Sensors are becoming widely popular and useful with the growing advancement in technology. And now, the researchers from China have devised a very simple way to develop highly sensitive and strong sensors and all you require is a simple pencil. Pencil drawing can now easily be turned into sensors that can measure how much something can or is bent.
This idea is very simple yet very useful. It could be used to customize wearable techs, monitor motion in machines or trace the movement of a robot, or trigger alarm to alert you if someone opens your books or door. The researchers say that the process is cheap and simple enough to be used in do-it-yourself projects.
Moreover, it can be of great help if the resources are limited in research work. It is expected that it could help cut cost and turn a pencil drawing into a capacitive sensor for Arduino on production of wearable techs. Moreover, pencil-drawn devices can are cheap, versatile and very fast and easy to make. Also, it is very convenient since it does not use any solvent, so it bypasses problems of toxicity of solvent, stability of ink, evaporation and spreading of ink.
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The mechanism used is very simple. Suppose, if a rectangle is drawn on a paper by using a graphite pencil, it will conduct electricity but will have some resistance. Depending on the direction in which it bends, its resistance will either increase or decrease. So, if we measure the resistance, the precise angle of bending can be predicted.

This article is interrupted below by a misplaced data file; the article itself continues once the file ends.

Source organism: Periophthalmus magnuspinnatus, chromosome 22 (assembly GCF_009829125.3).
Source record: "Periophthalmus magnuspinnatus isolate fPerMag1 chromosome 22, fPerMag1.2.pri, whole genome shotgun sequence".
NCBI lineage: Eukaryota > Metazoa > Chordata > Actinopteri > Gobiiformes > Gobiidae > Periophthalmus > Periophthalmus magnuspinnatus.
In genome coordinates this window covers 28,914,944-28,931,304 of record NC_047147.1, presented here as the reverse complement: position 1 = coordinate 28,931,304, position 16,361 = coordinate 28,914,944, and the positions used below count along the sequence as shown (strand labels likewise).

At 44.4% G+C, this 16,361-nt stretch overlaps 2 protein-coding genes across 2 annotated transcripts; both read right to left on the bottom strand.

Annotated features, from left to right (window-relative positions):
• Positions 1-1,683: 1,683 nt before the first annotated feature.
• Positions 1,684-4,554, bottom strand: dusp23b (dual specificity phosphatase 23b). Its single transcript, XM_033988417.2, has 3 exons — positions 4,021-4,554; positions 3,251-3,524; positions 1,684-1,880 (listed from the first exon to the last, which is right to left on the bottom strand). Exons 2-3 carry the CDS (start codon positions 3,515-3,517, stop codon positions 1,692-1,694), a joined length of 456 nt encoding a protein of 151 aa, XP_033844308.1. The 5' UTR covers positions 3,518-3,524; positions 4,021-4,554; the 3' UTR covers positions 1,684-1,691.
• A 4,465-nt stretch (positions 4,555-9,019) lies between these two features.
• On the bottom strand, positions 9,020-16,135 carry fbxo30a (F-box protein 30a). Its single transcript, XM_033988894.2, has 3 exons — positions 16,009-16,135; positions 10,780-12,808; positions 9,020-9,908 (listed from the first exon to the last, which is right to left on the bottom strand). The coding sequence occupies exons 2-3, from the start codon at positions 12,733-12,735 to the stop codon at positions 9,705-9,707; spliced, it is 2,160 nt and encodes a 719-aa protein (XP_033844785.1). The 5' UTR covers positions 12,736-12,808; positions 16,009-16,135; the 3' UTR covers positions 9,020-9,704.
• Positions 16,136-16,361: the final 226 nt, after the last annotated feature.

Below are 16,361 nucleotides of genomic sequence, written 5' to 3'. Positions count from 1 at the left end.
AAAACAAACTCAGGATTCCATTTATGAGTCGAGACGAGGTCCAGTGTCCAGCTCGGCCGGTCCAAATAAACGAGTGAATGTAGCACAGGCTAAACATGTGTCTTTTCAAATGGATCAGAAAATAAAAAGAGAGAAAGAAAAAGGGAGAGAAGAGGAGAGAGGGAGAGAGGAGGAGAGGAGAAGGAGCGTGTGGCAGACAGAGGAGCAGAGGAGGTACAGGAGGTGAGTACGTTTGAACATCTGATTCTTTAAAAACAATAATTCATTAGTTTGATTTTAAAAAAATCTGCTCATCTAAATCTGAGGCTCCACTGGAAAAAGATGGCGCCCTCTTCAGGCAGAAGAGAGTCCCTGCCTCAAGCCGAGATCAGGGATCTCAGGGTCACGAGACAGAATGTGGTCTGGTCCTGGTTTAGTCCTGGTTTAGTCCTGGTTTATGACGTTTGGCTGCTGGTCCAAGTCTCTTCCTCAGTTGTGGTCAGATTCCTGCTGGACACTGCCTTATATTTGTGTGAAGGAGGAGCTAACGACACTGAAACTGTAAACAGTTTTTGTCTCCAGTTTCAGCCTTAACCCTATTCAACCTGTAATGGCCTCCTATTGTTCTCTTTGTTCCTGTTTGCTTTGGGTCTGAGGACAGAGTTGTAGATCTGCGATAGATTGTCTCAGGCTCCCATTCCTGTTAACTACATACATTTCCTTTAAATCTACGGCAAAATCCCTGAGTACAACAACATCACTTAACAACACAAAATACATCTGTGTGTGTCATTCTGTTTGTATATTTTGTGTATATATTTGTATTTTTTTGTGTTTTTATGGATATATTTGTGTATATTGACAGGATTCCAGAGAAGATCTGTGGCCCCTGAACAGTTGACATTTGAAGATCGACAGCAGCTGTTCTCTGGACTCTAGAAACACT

Interestingly, the researchers showed that by sticking the paper to a finger, the movement of limbs can be monitored. They said that it could measure how much the object was bent and thereby, they can determine the amount of pressure exerted on the object. Also, in case of book or diary or door, it can be used to tell the angle to which it was opened.
The accuracy of these sensors is comparable to the commercial ones. The researchers said that it could be used even thousand times without losing its sensitivity and most importantly- it costs you almost nothing.
This sensor was developed by Yue Zhang from the University of Science and Technology, Beijing. His work is based on earlier work by Jiaxing Huang and his colleagues from Northwestern University in Evanston, Illinois, on similar sort of sensors. Both of them believe that it could be scaled up to produce sensors in factories but in the meanwhile, they are meant for research and education purposes.
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